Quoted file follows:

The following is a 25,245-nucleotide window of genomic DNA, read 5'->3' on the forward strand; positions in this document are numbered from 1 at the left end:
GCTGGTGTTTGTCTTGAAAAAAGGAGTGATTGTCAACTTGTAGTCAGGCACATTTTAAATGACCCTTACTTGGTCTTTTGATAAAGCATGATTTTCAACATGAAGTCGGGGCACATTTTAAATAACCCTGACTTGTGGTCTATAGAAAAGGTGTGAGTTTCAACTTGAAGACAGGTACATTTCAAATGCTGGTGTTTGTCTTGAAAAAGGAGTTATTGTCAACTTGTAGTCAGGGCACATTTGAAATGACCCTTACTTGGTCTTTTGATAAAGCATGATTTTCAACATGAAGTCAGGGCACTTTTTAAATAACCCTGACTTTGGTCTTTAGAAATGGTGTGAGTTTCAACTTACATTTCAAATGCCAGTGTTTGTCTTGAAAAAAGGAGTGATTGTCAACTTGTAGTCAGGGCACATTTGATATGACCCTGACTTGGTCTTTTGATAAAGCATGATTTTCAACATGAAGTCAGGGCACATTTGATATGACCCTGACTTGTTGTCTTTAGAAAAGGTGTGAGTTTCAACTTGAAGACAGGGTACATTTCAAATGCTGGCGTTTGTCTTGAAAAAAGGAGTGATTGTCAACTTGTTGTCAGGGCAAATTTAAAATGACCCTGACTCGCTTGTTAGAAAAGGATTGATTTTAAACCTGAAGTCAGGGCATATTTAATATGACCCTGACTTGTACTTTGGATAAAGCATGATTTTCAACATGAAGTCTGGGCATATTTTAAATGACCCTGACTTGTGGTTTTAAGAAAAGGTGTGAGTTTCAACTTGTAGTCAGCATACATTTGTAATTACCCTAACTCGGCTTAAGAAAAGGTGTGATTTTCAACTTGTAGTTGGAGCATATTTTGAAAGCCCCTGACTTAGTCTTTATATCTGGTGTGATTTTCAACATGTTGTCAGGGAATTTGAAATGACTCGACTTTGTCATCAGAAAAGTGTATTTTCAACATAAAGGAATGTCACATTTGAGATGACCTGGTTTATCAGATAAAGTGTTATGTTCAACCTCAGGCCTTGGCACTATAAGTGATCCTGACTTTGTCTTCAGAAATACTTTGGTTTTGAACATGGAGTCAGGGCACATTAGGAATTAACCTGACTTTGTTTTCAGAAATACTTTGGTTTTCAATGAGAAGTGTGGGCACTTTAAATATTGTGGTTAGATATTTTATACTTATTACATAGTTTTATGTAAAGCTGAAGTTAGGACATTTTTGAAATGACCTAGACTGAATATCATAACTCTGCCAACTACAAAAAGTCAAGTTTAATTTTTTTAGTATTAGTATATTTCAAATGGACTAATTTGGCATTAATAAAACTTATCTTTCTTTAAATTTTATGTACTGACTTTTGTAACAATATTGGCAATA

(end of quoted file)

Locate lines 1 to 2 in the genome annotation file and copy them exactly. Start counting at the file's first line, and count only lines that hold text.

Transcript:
The following is a 25,245-nucleotide window of genomic DNA, read 5'->3' on the forward strand; positions in this document are numbered from 1 at the left end:
GCTGGTGTTTGTCTTGAAAAAAGGAGTGATTGTCAACTTGTAGTCAGGCACATTTTAAATGACCCTTACTTGGTCTTTTGATAAAGCATGATTTTCAACATGAAGTCGGGGCACATTTTAAATAACCCTGACTTGTGGTCTATAGAAAAGGTGTGAGTTTCAACTTGAAGACAGGTACATTTCAAATGCTGGTGTTTGTCTTGAAAAAGGAGTTATTGTCAACTTGTAGTCAGGGCACATTTGAAATGACCCTTACTTGGTCTTTTGATAAAGCATGATTTTCAACATGAAGTCAGGGCACTTTTTAAATAACCCTGACTTTGGTCTTTAGAAATGGTGTGAGTTTCAACTTACATTTCAAATGCCAGTGTTTGTCTTGAAAAAAGGAGTGATTGTCAACTTGTAGTCAGGGCACATTTGATATGACCCTGACTTGGTCTTTTGATAAAGCATGATTTTCAACATGAAGTCAGGGCACATTTGATATGACCCTGACTTGTTGTCTTTAGAAAAGGTGTGAGTTTCAACTTGAAGACAGGGTACATTTCAAATGCTGGCGTTTGTCTTGAAAAAAGGAGTGATTGTCAACTTGTTGTCAGGGCAAATTTAAAATGACCCTGACTCGCTTGTTAGAAAAGGATTGATTTTAAACCTGAAGTCAGGGCATATTTAATATGACCCTGACTTGTACTTTGGATAAAGCATGATTTTCAACATGAAGTCTGGGCATATTTTAAATGACCCTGACTTGTGGTTTTAAGAAAAGGTGTGAGTTTCAACTTGTAGTCAGCATACATTTGTAATTACCCTAACTCGGCTTAAGAAAAGGTGTGATTTTCAACTTGTAGTTGGAGCATATTTTGAAAGCCCCTGACTTAGTCTTTATATCTGGTGTGATTTTCAACATGTTGTCAGGGAATTTGAAATGACTCGACTTTGTCATCAGAAAAGTGTATTTTCAACATAAAGGAATGTCACATTTGAGATGACCTGGTTTATCAGATAAAGTGTTATGTTCAACCTCAGGCCTTGGCACTATAAGTGATCCTGACTTTGTCTTCAGAAATACTTTGGTTTTGAACATGGAGTCAGGGCACATTAGGAATTAACCTGACTTTGTTTTCAGAAATACTTTGGTTTTCAATGAGAAGTGTGGGCACTTTAAATATTGTGGTTAGATATTTTATACTTATTACATAGTTTTATGTAAAGCTGAAGTTAGGACATTTTTGAAATGACCTAGACTGAATATCATAACTCTGCCAACTACAAAAAGTCAAGTTTAATTTTTTTAGTATTAGTATATTTCAAATGGACTAATTTGGCATTAATAAAACTTATCTTTCTTTAAATTTTATGTACTGACTTTTGTAACAATATTGGCAATA